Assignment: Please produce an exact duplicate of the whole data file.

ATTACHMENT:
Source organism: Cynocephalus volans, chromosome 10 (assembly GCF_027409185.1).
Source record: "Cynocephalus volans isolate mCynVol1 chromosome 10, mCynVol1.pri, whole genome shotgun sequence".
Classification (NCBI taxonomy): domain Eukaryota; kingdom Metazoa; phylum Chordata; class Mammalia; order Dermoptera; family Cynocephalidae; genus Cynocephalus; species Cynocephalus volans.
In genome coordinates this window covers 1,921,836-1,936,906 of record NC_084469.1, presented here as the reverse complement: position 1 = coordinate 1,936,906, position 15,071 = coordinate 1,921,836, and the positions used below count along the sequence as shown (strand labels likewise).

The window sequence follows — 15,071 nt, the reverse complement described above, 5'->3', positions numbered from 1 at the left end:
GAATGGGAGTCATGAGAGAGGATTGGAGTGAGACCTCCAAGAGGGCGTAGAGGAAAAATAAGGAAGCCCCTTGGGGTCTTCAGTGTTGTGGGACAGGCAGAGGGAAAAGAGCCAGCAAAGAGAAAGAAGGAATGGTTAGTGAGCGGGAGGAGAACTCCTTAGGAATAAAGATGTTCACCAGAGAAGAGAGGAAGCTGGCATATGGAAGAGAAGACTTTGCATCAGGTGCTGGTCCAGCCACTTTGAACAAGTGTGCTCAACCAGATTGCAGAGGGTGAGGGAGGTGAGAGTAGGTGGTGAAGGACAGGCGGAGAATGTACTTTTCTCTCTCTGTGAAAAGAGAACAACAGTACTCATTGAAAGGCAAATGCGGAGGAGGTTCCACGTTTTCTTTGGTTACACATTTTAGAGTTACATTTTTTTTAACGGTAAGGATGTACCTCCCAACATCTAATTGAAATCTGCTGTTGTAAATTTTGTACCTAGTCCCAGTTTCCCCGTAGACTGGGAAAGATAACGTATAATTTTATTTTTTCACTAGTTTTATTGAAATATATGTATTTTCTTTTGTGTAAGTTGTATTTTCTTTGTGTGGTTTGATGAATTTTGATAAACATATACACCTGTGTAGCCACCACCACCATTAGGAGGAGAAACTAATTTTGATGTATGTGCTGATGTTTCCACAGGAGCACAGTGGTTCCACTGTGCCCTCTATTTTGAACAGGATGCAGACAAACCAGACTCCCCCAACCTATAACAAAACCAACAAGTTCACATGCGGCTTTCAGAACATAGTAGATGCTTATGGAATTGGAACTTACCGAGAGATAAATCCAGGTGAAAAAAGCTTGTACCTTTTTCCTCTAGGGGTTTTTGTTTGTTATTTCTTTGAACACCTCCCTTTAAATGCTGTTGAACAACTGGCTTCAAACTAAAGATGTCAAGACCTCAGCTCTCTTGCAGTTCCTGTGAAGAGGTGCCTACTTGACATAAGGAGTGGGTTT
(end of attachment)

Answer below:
Source organism: Cynocephalus volans, chromosome 10 (assembly GCF_027409185.1).
Source record: "Cynocephalus volans isolate mCynVol1 chromosome 10, mCynVol1.pri, whole genome shotgun sequence".
Classification (NCBI taxonomy): domain Eukaryota; kingdom Metazoa; phylum Chordata; class Mammalia; order Dermoptera; family Cynocephalidae; genus Cynocephalus; species Cynocephalus volans.
In genome coordinates this window covers 1,921,836-1,936,906 of record NC_084469.1, presented here as the reverse complement: position 1 = coordinate 1,936,906, position 15,071 = coordinate 1,921,836, and the positions used below count along the sequence as shown (strand labels likewise).

The window sequence follows — 15,071 nt, the reverse complement described above, 5'->3', positions numbered from 1 at the left end:
GAATGGGAGTCATGAGAGAGGATTGGAGTGAGACCTCCAAGAGGGCGTAGAGGAAAAATAAGGAAGCCCCTTGGGGTCTTCAGTGTTGTGGGACAGGCAGAGGGAAAAGAGCCAGCAAAGAGAAAGAAGGAATGGTTAGTGAGCGGGAGGAGAACTCCTTAGGAATAAAGATGTTCACCAGAGAAGAGAGGAAGCTGGCATATGGAAGAGAAGACTTTGCATCAGGTGCTGGTCCAGCCACTTTGAACAAGTGTGCTCAACCAGATTGCAGAGGGTGAGGGAGGTGAGAGTAGGTGGTGAAGGACAGGCGGAGAATGTACTTTTCTCTCTCTGTGAAAAGAGAACAACAGTACTCATTGAAAGGCAAATGCGGAGGAGGTTCCACGTTTTCTTTGGTTACACATTTTAGAGTTACATTTTTTTTAACGGTAAGGATGTACCTCCCAACATCTAATTGAAATCTGCTGTTGTAAATTTTGTACCTAGTCCCAGTTTCCCCGTAGACTGGGAAAGATAACGTATAATTTTATTTTTTCACTAGTTTTATTGAAATATATGTATTTTCTTTTGTGTAAGTTGTATTTTCTTTGTGTGGTTTGATGAATTTTGATAAACATATACACCTGTGTAGCCACCACCACCATTAGGAGGAGAAACTAATTTTGATGTATGTGCTGATGTTTCCACAGGAGCACAGTGGTTCCACTGTGCCCTCTATTTTGAACAGGATGCAGACAAACCAGACTCCCCCAACCTATAACAAAACCAACAAGTTCACATGCGGCTTTCAGAACATAGTAGATGCTTATGGAATTGGAACTTACCGAGAGATAAATCCAGGTGAAAAAAGCTTGTACCTTTTTCCTCTAGGGGTTTTTGTTTGTTATTTCTTTGAACACCTCCCTTTAAATGCTGTTGAACAACTGGCTTCAAACTAAAGATGTCAAGACCTCAGCTCTCTTGCAGTTCCTGTGAAGAGGTGCCTACTTGACATAAGGAGTGGGTTT